Experiencing Las Fallas in Valencia and Gandia!

Many years ago, I looked into flights to Valencia with a plan to visit during the Las Fallas festival weekend, as it turned out my ideals were scuppered by super high prices of flights and accommodation. At the time I was travelling a fair bit in between work and this was right up my street, I felt I had missed out a little and vowed that one day I would return. That vow got lost in a maze of other crazy plans and ideas, however life likes to throw in a bit of luck at times and as it turns out we just happened across the festival accidentally on our return trip through Spain.

We had only driven into Gandia to find some wifi, Jess’s phone (our only working phone left) had decided not to work; she had work to do as well, so a trip to a library for some wifi was needed. We pulled into Gandia as it was a big-ish town on the way to a crag we were trying to climb at. As soon as we parked up we could hear loud bangs and crashes, kids were throwing bangers on the floor and fireworks were being set off in any area, irrelevant of size. WTF, was the first thought, then as we closed on the town, we saw a huge Pinocchio statue, and the streets were rammed! Everywhere we looked for free wifi was closed, the town was full of people and getting around was a pain. Jess was super stressed, and all the huddle and bustle was not helping.

We eventually found a library, although we only had a short time, as this was Fallas weekend, so it was shutting early and shutting for good until Tuesday! On the bright side of things, we had only popped into town for wifi and had stumbled upon the Fallas festival celebrations, which was great news! I was happy to walk around town, jess less so, as she was in a right grump! Taking in all the colourful statues and watching a wierd banging thing in the street, it was like fireworks, only at street level and no lights, just lots of smoke and banging, not sure why or what, but it was interesting!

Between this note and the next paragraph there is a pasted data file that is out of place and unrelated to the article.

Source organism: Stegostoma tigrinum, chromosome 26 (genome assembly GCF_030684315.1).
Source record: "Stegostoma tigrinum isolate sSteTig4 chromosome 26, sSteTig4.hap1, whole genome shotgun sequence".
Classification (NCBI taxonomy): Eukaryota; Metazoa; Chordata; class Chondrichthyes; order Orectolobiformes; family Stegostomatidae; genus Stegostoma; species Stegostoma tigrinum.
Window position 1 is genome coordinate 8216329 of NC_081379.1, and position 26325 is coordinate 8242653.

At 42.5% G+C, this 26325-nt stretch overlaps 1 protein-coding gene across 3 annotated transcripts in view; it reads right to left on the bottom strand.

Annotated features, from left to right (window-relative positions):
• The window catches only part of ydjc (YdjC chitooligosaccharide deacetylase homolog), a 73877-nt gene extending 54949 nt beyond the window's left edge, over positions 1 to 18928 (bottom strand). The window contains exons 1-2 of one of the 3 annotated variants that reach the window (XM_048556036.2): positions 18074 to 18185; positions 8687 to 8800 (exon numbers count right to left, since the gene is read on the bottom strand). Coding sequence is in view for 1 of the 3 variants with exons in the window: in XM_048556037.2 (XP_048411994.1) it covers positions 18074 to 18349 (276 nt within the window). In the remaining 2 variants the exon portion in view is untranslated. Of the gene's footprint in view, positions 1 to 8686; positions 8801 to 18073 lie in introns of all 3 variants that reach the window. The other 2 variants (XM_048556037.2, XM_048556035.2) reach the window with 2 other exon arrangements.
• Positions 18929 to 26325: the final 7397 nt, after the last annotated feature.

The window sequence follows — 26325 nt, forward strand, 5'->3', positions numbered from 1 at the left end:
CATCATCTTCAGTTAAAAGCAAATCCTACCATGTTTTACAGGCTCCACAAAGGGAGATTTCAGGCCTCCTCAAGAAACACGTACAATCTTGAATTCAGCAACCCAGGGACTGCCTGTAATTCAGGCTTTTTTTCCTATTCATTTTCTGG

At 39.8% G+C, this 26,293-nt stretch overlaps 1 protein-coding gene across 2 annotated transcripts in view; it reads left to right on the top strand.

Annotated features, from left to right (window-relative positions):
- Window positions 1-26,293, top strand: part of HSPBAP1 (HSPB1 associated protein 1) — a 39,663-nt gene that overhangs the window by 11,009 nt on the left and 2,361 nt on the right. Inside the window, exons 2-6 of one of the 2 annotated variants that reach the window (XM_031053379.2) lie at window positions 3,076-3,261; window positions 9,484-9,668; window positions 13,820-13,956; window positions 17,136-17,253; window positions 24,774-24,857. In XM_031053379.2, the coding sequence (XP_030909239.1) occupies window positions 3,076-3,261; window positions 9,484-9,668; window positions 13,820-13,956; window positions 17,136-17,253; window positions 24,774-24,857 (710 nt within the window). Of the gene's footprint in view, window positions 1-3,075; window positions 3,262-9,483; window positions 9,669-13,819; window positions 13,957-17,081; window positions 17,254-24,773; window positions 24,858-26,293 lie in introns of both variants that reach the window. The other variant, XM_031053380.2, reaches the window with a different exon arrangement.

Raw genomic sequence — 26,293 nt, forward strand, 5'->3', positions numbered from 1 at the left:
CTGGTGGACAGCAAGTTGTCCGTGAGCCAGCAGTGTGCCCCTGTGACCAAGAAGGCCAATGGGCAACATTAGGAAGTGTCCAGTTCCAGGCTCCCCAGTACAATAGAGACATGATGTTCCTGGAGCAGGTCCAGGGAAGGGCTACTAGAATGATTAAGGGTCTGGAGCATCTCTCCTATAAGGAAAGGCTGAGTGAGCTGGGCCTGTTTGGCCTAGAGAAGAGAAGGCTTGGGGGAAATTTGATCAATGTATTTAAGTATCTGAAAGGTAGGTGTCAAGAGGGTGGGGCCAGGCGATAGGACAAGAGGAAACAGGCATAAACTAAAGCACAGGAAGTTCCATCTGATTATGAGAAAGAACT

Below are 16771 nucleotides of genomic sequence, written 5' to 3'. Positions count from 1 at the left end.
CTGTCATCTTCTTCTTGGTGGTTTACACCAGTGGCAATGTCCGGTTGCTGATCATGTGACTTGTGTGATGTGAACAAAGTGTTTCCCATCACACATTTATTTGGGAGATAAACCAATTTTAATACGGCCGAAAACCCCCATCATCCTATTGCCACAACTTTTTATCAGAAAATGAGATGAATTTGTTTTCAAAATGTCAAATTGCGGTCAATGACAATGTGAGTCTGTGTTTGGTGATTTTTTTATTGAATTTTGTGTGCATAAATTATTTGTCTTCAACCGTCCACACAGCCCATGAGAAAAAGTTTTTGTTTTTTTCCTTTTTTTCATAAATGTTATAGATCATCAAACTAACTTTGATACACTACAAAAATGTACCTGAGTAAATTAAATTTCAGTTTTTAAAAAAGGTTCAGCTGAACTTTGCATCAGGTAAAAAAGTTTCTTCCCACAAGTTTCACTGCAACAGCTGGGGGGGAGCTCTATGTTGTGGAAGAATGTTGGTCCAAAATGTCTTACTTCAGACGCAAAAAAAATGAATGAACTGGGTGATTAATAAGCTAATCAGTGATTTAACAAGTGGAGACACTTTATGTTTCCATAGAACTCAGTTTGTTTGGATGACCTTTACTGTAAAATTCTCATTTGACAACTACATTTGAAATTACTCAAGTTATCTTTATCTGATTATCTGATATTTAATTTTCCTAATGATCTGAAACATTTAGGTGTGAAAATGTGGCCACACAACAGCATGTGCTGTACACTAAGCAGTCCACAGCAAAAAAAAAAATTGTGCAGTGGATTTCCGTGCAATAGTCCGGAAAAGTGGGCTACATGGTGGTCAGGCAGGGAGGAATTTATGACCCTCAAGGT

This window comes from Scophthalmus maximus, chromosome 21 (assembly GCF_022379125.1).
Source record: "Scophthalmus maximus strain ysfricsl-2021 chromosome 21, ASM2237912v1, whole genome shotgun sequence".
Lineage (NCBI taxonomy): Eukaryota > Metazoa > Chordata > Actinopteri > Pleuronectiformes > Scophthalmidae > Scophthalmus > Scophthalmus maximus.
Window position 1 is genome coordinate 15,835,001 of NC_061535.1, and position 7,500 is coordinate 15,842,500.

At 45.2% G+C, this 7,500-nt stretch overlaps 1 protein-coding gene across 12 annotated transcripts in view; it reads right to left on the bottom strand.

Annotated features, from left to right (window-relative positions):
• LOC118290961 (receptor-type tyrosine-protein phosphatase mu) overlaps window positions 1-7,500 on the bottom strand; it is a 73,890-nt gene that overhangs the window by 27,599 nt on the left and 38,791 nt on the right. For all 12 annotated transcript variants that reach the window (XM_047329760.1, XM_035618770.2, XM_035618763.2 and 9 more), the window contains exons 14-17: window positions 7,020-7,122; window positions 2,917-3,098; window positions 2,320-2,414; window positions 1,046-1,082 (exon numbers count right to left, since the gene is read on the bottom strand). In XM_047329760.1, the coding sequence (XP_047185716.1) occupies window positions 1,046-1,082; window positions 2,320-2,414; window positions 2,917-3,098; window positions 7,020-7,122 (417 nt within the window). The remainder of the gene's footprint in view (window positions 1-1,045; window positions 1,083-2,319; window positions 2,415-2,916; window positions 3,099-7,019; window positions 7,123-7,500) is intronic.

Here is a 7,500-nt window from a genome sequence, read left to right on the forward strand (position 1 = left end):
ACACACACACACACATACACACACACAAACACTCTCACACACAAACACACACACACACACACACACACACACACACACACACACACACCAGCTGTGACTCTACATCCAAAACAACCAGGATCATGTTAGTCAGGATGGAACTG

That afternoon and the next day we partied like crazy…only joking, we drove to a town on the outskirts near a climbing location (this after all is still a climbing trip). That night we were woken by a brass band, who were literally playing right outside our door. We knew we were climbing the next day, and needed a little sleep. The Fallas is famous for being loud and most don’t get much sleep throughout the weekend. We had to move, and once we did sleep came all to naturally!

The next day we eventually got to the crag, after a huge detour, we managed to get one climb in before the heavens opened and soaked the place! Great! A couple of hours driving, all for one climb! That afternoon we returned to Gandia and we parked up in the lorry park by the commercial estate. That night we had planned to drive into Valencia and seek out the festivities there, however, we stayed to try and sort out the phone problem!

The next day we partied like crazy… oh, hang on, no we didn’t! Instead we sat in a decathlon car park, jacking the free wifi, as jess continued to try and sort out her phone problem. Luckily it worked, the phone came alive! Hallelujah! Finally we set off for Valencia a whole day late!

We parked way out of town, a good call by the seems of things, as cars were parked everywhere! As soon as we started our walk into the city, we came across similar scenes to Gandia as families and kids were setting of bangs and fireworks left right and centre. The closer to the centre and the busier it got! At one stage we had walked through a host of stores to a large statue at the end. It was manic, shuffling a cm a minute, the crowds all jostling with each other to either take photos or just to walk on past. It was crazy!

Some of the statues in the city were larger than those we saw in Gandia, but not by much, and the standard of the statues was equally amazing. We found others that were a little less busy, but it was still stifling, the amount of people wedged into the small streets, it definitely had the feeling of a Spanish festival. We headed towards the light show, unsure what it was going to be like. We again, had to worm our way through crowds to find a spot to see it all! After standing in someone’s sick for a while we moved to a cleaner piece of tarmac, and waited for the light show. As it turned out, it was pretty cool, it reminded me of a dodgy Muse concert with doilies! All good fun though!